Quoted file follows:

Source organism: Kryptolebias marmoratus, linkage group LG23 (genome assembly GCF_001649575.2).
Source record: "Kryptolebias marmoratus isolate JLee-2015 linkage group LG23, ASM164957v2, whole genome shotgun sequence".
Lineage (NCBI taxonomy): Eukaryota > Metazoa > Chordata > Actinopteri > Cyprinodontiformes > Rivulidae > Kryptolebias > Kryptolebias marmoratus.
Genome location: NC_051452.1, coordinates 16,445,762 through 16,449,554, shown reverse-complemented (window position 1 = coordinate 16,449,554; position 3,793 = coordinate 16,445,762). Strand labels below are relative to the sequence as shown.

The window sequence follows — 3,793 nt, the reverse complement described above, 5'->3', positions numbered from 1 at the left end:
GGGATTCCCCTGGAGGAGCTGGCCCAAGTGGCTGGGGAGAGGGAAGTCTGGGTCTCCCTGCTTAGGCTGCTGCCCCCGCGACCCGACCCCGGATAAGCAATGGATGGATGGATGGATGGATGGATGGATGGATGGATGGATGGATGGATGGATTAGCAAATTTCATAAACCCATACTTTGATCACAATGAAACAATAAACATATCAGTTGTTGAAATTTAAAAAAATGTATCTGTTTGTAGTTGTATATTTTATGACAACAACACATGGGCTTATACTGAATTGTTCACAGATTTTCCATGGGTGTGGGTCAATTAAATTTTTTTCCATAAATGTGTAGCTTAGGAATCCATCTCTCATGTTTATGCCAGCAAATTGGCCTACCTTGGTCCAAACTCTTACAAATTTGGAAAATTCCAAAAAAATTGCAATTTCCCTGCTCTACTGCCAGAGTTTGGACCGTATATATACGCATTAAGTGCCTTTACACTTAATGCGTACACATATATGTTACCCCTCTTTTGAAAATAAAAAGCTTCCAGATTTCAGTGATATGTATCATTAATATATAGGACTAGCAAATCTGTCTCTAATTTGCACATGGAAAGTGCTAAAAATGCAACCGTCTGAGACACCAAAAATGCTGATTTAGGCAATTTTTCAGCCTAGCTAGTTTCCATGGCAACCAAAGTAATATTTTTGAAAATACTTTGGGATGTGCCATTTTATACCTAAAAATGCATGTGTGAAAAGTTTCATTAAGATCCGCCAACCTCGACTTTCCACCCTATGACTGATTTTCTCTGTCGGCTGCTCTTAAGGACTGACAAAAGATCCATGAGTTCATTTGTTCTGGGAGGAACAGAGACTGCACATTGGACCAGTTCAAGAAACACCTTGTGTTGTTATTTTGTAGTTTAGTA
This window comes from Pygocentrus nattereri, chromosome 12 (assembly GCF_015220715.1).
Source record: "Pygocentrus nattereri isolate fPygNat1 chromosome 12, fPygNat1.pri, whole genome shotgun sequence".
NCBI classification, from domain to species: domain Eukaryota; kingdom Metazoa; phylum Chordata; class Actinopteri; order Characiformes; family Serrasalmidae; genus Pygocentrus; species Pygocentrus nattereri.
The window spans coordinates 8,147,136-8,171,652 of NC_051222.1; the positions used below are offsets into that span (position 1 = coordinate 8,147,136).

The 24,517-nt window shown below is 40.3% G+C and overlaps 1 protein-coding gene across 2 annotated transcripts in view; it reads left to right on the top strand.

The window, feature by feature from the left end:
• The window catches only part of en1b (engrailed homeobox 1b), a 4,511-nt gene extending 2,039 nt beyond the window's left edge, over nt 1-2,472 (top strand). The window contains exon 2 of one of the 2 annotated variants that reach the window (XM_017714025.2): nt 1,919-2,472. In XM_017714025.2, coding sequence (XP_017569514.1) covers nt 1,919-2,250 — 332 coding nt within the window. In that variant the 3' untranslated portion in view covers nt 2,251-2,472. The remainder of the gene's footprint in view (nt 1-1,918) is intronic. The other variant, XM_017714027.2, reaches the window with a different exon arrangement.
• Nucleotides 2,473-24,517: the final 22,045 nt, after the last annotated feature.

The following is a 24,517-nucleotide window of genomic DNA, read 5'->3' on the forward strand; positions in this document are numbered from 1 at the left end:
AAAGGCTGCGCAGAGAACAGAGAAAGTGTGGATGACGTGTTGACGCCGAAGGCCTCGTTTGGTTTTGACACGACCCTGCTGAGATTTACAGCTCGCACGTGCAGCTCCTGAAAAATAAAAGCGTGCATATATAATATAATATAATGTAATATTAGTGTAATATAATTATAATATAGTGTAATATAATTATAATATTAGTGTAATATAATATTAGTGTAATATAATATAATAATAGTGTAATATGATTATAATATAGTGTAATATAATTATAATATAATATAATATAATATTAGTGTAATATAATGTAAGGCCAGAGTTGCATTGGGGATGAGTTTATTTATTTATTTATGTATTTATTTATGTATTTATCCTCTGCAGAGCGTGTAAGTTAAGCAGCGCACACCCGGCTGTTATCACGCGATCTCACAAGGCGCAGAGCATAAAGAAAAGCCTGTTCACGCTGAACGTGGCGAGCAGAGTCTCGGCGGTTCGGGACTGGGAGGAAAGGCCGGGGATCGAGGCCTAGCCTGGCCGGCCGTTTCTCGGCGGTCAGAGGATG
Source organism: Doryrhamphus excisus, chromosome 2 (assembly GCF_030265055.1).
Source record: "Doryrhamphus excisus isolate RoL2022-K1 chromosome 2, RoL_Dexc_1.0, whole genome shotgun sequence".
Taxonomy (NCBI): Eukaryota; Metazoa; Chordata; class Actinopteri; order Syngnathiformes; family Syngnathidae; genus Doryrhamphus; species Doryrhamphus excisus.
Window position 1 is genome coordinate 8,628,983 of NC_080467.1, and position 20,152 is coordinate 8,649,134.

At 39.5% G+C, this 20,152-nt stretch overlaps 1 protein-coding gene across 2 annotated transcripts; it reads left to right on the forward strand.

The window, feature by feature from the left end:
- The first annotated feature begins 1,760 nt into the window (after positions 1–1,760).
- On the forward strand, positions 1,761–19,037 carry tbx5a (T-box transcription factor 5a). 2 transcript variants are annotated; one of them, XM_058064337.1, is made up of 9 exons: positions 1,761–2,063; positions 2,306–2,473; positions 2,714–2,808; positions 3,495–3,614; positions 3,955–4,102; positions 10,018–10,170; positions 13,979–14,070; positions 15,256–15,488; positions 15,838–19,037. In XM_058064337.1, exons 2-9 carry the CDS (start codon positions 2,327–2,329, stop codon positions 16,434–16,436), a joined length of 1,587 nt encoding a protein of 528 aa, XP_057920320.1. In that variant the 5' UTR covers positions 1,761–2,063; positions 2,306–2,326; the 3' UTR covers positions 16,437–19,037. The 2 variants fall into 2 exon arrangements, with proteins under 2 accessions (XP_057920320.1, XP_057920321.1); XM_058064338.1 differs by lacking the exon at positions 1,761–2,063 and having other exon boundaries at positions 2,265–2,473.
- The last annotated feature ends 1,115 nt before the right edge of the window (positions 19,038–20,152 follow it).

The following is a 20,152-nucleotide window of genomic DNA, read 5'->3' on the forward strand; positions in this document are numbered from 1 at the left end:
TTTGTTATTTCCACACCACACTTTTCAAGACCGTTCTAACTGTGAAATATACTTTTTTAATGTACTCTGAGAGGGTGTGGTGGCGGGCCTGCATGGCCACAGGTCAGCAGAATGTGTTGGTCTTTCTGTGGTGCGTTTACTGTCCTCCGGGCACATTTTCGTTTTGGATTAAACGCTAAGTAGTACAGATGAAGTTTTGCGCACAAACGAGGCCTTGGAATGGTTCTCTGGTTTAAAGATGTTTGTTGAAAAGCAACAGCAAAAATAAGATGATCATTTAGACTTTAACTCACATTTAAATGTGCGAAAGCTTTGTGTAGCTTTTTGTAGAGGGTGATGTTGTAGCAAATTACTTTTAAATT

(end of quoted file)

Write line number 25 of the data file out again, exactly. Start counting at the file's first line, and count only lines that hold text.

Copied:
- The last annotated feature ends 1,115 nt before the right edge of the window (positions 19,038–20,152 follow it).